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The many faces of Moka Only

A versatile Canadian artist’s journey through the hip hop industry



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“It was so left-field from what I was used to in my surroundings and as a young black kid, it was something new to connect with that wasn’t the mainstream status quo,” he explained.

Despite its initial exotic appeal, Moka instantly found a familiar feel within the scene. Within a year, he was heading to Vancouver, then San Diego, with a good friend, Prevail, to explore the world of hip hop further.

“It was just me and him back then, doing our music thing together, and I don’t really remember what it was. It was like, ‘hey, lets just go. An adventure!’ So we got a backpack on and with a hundred bucks to our name, just went,” he recalled.

The journey paid off – they made “miraculous” connections within the close-knit local hip hop scene, with representatives from the infamous Rock Steady Crew taking the two under their wing.

Moka is also widely recognized for his work with the group Swollen Members which started off as another side project for the independent artist and the other members, Prevail and Mad Child, and took on a life of its own. He eventually decided to break off on his own again to focus on his solo projects.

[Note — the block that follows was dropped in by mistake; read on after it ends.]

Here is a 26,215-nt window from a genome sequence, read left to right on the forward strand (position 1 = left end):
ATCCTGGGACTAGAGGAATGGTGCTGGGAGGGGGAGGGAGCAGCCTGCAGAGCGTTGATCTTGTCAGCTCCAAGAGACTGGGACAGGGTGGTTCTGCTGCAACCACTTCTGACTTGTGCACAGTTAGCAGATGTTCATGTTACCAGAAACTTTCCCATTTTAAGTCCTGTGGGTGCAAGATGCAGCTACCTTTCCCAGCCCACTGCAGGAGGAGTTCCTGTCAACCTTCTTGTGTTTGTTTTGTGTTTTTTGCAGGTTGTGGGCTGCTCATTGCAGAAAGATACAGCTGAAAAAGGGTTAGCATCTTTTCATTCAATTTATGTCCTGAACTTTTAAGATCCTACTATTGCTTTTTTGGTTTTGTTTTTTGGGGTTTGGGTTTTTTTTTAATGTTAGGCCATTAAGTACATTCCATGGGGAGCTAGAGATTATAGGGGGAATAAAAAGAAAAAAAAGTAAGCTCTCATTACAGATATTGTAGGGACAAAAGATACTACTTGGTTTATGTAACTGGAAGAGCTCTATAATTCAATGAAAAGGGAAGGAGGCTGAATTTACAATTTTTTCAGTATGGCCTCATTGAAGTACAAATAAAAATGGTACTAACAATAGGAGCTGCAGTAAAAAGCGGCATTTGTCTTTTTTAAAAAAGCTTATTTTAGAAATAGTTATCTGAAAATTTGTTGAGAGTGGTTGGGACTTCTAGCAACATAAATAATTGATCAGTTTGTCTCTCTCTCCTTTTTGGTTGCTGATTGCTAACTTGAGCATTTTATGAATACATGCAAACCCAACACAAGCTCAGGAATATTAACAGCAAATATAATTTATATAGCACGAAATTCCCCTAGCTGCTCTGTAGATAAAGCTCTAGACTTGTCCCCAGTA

Though he’s known for a commanding onstage presence, Moka’s true passion, and priority, lies within his production work.

“Production comes first, to me – that’s where I get the mood off of. I can write outside of it. But I love sitting and making a groove and letting that dictate where I’m going to go,” he explained, “letting it actually be the meter that sets the motion.”

Now, vocals are more of an afterthought for him – “the icing on the cake.”

“I like to delve in the absurd,” he said, adding that his musical influences range from Frank Zappa and the art rock of Deerhoof to De La Soul, as he flipped through a nearby stack of CDs.

“To me, its kind of embarrassing when the media thinks that hip hop is one-dimensional, and just beats and rap and nothing else. It’s not like that – the majority of the people that I know that rap don’t listen to rap.”

He’s been making music since the ‘80s, and getting to where he’s at today wasn’t an easy journey – it wasn’t even a steady climb.

“We went through a lot of very, very trying times and did things that weren’t being done, and now I see them being done. Like, even as far as back in the day, we couldn’t get a record deal to save our lives, so we just dubbed up our own tapes and sold them on the street. I didn’t see anyone else in the area doing that. Now, its common practice.”

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